Last week, we had a series of very frosty days in Dunbar. When you get frosts in November, there are always gloom merchants around who see this as a sign of a bad winter to come. Likewise, if you get a comparatively warm day in November, there will always be someone in the street saying “Aye, we’ll peye (pay) for this!”. This view of life of course, sees the world in simplistic terms, for every gain ( a sunny day), there will be pain ( a frosty day). We optimists argue that you should enjoy both sunny and frosty days – if you can. I was out cycling last week on 2 of the frosty days and I took my camera on the second one. Unlike last week, both these cycle rides were very enjoyable – sunny days, with big Australian clear blue skies, on my mountain bike and hitting the occasional thick patches of ice en route in the countryside. The thick tyres on this bike mean that you can crunch through icy puddles on the road. The key thing is never to touch your brakes on the ice, as you inevitably end up lying on the said ice and looking up to the big sky, and feeling an ever-growing pain in your knee.
I stopped the bike at Pitcox Farm, of which more later. On the roadside, the fallen leaves had been highlighted by the 3 days of frost. I took these close up photos and looking at them when enlarged, I’m sure we may see different things. What do I see? What strikes me most are the patterns on the leaves, some like splayed fingers, others like branch lines of a metro system, some like a child’s drawing of a tree and others like protruding veins, which are white, unlike their varicose counterparts. There are also twigs, leading your eye from line to line.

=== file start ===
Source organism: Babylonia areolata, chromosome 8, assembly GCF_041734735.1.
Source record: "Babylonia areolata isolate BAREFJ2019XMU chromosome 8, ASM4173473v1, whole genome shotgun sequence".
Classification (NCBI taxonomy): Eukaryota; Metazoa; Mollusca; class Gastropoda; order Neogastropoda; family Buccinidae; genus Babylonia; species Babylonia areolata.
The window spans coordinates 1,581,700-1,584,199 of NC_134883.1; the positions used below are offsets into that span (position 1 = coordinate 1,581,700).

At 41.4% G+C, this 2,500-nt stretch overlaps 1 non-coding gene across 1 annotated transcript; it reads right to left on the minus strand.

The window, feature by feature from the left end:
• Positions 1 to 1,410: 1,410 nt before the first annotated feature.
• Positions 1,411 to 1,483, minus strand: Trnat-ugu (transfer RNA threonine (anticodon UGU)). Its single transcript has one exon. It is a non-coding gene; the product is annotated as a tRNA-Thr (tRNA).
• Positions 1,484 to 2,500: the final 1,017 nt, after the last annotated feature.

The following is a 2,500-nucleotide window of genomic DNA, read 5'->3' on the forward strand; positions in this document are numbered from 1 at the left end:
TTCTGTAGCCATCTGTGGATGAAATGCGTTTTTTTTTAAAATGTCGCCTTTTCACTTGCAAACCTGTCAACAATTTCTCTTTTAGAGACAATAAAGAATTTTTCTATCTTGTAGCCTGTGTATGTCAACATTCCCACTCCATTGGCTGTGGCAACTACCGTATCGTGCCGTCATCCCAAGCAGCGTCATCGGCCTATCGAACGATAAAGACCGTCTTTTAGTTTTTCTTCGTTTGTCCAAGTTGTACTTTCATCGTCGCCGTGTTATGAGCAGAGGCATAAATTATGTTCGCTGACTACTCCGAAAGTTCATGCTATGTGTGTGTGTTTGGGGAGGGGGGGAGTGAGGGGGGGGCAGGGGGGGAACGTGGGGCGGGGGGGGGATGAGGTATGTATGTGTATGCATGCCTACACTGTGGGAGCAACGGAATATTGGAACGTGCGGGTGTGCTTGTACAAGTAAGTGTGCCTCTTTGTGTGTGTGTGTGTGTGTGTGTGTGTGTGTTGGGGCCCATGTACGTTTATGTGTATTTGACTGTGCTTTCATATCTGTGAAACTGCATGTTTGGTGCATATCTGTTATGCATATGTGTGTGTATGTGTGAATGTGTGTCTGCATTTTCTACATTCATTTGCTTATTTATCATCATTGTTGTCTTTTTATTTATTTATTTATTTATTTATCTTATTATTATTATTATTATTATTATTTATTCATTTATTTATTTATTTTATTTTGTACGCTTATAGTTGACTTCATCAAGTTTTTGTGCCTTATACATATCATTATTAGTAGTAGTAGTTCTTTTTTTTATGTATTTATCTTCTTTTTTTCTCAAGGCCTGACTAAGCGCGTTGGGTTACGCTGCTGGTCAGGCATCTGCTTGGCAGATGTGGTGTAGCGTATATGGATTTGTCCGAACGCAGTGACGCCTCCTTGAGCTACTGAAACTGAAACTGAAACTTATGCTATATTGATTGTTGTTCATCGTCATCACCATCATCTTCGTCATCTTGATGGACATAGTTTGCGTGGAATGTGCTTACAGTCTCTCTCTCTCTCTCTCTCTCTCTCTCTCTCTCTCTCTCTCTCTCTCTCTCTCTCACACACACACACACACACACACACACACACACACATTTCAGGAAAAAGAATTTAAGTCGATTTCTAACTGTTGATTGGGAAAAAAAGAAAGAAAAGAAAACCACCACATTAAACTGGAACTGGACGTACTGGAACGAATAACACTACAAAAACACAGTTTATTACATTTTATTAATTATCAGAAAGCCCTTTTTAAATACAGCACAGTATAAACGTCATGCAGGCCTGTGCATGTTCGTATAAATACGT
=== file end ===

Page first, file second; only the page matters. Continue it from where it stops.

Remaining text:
Back home, I went out to the back of the house to catch the thick frost on the beach. There looks like a confrontation in the photo below. The frost has marched out from the stone wall towards the incoming tide and the two armies are separated by the Independent Republic of Sand, upon which the sun shines. The tide receded, the frost stayed put and then it was completely annihilated by the invisible Thaw. The following day, there was high tide and the jubilant sea laughed its way up to the wall. There’s a lovely image in Amy Lowell’s poem The Hoar Frost, with these lines: “And when I came into my garden,/My silken outer-garment/ Trailed over withered leaves”.
Back to Pitcox Farm, which usually makes an appearance here in late January, early February when the first snowdrops for miles around can be seen. The farm, with its impressive house and farm cottages is 4.5 miles (7.2K) from Dunbar and you get there on quiet country roads. I was on my way back when I took the photos here – of where I’d come from and the road down to the cross roads.
At the place in the photo above, the roadside was frost-filled, the leaves static, the air cold and my breath steamy. At the bottom of the road, just past the crossroads sign, the sun was out and the frost had been banished, with the leaves enjoying the temporary heat, as in this photo, which appears to contain unknown stick insects.
There were also magnificent shadows cast by the now leafless trees in the garden of Pitcox House. In this photo, the shadows look animated as if engaged in mid morning tree shadow aerobics and the trees themselves stretch out as far as they can.